A man stood on the curb below. He wore a long, black overcoat that flared in the cold wind that lashed through the dark city streets. No matter how many lights came on, the city always seemed dark. The man’s collar slapped against one side of his face, instigated by the wind, though he didn’t seem to notice. He looked lonely and concerned—or maybe a little anxious. He stood with the city’s darkness around him, seemingly oblivious to the wind and bitter cold. Finally, after several minutes the cruelty seemed to reach him, and the man pulled his coat around his chest and shoulders, and tried to hide from the wind in it.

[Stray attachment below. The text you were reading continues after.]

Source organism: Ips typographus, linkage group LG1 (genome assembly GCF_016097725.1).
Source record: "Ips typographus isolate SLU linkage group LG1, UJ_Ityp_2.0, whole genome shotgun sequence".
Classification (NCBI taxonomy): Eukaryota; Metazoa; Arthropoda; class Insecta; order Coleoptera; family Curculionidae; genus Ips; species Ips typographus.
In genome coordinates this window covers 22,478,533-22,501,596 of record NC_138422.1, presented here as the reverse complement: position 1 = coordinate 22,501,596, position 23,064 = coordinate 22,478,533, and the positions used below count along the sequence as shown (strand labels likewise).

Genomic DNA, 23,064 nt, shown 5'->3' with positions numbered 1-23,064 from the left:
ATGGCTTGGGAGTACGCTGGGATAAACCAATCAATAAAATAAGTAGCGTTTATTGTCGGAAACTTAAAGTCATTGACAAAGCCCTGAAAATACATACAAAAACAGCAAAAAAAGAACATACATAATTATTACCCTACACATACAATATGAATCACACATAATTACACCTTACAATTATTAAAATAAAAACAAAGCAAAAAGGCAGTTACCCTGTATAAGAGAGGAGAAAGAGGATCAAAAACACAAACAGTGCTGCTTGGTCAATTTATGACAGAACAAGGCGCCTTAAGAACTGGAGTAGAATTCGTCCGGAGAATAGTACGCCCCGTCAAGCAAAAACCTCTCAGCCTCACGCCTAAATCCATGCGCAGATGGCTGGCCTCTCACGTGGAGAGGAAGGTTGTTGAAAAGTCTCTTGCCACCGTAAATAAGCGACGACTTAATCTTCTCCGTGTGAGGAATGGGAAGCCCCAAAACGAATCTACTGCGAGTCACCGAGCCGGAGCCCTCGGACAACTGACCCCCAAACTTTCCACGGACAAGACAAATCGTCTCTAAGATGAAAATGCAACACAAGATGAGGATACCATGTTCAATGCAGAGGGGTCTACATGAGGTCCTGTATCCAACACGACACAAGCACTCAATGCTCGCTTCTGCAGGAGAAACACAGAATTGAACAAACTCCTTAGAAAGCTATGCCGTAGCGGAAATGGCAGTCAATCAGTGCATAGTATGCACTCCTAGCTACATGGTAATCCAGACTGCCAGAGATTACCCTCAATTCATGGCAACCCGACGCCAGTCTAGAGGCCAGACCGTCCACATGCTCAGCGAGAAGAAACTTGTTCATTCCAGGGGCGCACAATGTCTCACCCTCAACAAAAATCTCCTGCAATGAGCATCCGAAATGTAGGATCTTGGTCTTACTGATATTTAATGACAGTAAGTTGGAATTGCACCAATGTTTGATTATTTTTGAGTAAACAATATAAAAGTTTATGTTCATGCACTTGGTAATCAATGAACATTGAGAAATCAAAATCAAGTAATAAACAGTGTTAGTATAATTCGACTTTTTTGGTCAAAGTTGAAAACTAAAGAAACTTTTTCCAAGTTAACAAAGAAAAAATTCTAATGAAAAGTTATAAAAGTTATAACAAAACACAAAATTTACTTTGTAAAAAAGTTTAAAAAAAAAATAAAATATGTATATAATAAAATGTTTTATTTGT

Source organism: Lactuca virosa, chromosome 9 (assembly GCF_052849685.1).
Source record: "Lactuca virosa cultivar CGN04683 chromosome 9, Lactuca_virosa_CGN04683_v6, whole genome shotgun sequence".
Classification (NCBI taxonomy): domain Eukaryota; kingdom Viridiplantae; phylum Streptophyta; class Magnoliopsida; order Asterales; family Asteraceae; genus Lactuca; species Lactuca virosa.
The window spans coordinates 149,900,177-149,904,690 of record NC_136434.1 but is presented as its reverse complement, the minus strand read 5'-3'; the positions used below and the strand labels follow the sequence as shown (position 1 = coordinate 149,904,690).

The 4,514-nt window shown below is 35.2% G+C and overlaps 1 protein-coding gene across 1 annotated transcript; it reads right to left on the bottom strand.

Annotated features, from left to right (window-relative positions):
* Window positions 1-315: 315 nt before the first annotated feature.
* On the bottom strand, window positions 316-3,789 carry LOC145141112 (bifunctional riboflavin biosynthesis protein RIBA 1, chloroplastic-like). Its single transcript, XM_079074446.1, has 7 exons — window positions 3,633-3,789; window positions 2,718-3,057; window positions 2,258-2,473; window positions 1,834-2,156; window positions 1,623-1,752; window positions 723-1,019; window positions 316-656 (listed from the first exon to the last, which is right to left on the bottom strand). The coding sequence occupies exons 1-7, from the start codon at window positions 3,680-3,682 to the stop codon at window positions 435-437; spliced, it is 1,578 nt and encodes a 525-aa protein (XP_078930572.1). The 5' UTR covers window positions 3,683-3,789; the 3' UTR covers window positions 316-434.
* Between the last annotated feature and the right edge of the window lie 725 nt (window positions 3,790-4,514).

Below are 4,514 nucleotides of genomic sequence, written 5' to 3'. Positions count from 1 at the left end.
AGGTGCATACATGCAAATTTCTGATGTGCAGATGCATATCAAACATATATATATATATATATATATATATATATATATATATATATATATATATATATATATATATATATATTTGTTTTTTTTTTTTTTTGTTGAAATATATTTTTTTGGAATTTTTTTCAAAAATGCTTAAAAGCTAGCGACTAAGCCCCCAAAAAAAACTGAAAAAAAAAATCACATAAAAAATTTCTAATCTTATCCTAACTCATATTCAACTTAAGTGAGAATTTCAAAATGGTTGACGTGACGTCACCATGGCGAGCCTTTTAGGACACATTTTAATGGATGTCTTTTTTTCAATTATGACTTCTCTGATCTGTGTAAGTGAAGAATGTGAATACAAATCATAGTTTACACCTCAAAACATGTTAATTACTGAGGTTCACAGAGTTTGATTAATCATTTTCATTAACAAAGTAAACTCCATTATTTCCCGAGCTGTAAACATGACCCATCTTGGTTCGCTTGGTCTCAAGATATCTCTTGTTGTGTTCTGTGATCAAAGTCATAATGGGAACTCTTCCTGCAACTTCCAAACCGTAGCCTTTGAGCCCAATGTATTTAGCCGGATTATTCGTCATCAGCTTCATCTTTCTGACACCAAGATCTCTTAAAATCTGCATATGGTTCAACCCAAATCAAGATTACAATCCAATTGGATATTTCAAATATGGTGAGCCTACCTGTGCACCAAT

He turned from the window and surveyed the apartment. It radiated warmth and welcome. It had taken a long time for this place to feel like home, but now it finally did, it was all worth it. He thought back, before he’d moved into the apartment, before he’d moved into the city. He thought back to college and then before college. He thought back to his friends. Where were they? What were they doing now? He missed them. He’d spent the best years of his life with them. But they’d made their decisions, and done what they had to do. It seemed so long ago, and so far away. He hadn’t wanted to go through it alone, but he’d said that he would—that he could—and he had. Certainly, there had been new friends, new memories, but never the same closeness. Never the same magic that they’d all shared. He’d made this life. His life. The way he wanted it. But there was no one to share it all with. Except maybe for her. When he’d met her, he’d caught an echo of those feelings—the closeness and the warmth. It seemed possible, anyway.